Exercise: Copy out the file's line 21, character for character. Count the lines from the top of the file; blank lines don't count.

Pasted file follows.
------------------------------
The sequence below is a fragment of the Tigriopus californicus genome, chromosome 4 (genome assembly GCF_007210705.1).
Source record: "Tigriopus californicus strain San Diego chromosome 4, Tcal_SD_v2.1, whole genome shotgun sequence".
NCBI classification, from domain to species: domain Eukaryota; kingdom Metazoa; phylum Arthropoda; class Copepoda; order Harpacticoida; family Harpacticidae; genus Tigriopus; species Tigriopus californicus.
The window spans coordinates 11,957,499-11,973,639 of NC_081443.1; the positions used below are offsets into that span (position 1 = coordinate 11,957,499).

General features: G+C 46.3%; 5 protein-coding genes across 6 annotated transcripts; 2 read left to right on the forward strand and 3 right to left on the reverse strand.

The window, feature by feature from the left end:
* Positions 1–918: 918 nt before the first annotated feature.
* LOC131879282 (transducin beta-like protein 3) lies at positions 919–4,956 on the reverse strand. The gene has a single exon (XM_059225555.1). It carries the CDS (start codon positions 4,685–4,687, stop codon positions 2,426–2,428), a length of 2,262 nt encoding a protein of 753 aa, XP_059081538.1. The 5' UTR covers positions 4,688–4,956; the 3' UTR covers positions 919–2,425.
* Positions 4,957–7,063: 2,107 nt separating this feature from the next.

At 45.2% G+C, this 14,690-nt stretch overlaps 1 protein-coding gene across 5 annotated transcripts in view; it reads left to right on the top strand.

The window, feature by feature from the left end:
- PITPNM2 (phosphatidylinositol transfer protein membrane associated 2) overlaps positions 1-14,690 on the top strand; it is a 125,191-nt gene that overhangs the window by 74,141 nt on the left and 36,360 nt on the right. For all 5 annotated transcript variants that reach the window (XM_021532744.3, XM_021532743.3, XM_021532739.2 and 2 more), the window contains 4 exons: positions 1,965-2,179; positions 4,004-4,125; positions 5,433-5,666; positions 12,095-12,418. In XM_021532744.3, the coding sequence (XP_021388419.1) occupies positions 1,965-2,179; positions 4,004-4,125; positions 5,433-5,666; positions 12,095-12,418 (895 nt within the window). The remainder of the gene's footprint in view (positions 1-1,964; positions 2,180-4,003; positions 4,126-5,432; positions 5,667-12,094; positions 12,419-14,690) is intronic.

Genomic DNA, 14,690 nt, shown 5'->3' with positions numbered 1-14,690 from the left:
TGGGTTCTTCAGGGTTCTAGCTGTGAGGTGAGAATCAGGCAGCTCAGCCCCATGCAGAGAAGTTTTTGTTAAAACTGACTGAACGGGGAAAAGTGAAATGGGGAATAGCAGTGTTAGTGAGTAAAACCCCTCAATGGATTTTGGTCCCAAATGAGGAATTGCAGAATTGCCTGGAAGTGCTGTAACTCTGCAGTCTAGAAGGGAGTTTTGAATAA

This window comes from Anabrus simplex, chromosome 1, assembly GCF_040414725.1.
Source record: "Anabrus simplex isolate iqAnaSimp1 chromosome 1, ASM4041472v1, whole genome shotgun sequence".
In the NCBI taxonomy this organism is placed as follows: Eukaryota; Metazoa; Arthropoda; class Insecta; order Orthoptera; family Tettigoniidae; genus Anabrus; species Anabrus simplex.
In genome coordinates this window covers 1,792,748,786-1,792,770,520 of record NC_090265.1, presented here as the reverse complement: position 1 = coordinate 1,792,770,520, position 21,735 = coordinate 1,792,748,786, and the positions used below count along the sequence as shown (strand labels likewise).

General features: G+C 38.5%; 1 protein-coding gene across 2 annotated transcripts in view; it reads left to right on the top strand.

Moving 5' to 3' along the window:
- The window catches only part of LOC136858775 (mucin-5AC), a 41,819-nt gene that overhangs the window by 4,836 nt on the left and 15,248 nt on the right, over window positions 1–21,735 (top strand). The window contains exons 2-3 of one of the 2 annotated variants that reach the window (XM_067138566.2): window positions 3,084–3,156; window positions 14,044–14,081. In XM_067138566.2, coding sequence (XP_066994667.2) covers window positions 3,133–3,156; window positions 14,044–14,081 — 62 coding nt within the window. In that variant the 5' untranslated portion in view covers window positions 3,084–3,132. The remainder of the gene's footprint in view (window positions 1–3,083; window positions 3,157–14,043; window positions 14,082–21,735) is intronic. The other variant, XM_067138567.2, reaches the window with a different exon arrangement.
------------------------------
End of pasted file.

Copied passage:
- The window catches only part of LOC136858775 (mucin-5AC), a 41,819-nt gene that overhangs the window by 4,836 nt on the left and 15,248 nt on the right, over window positions 1–21,735 (top strand). The window contains exons 2-3 of one of the 2 annotated variants that reach the window (XM_067138566.2): window positions 3,084–3,156; window positions 14,044–14,081. In XM_067138566.2, coding sequence (XP_066994667.2) covers window positions 3,133–3,156; window positions 14,044–14,081 — 62 coding nt within the window. In that variant the 5' untranslated portion in view covers window positions 3,084–3,132. The remainder of the gene's footprint in view (window positions 1–3,083; window positions 3,157–14,043; window positions 14,082–21,735) is intronic. The other variant, XM_067138567.2, reaches the window with a different exon arrangement.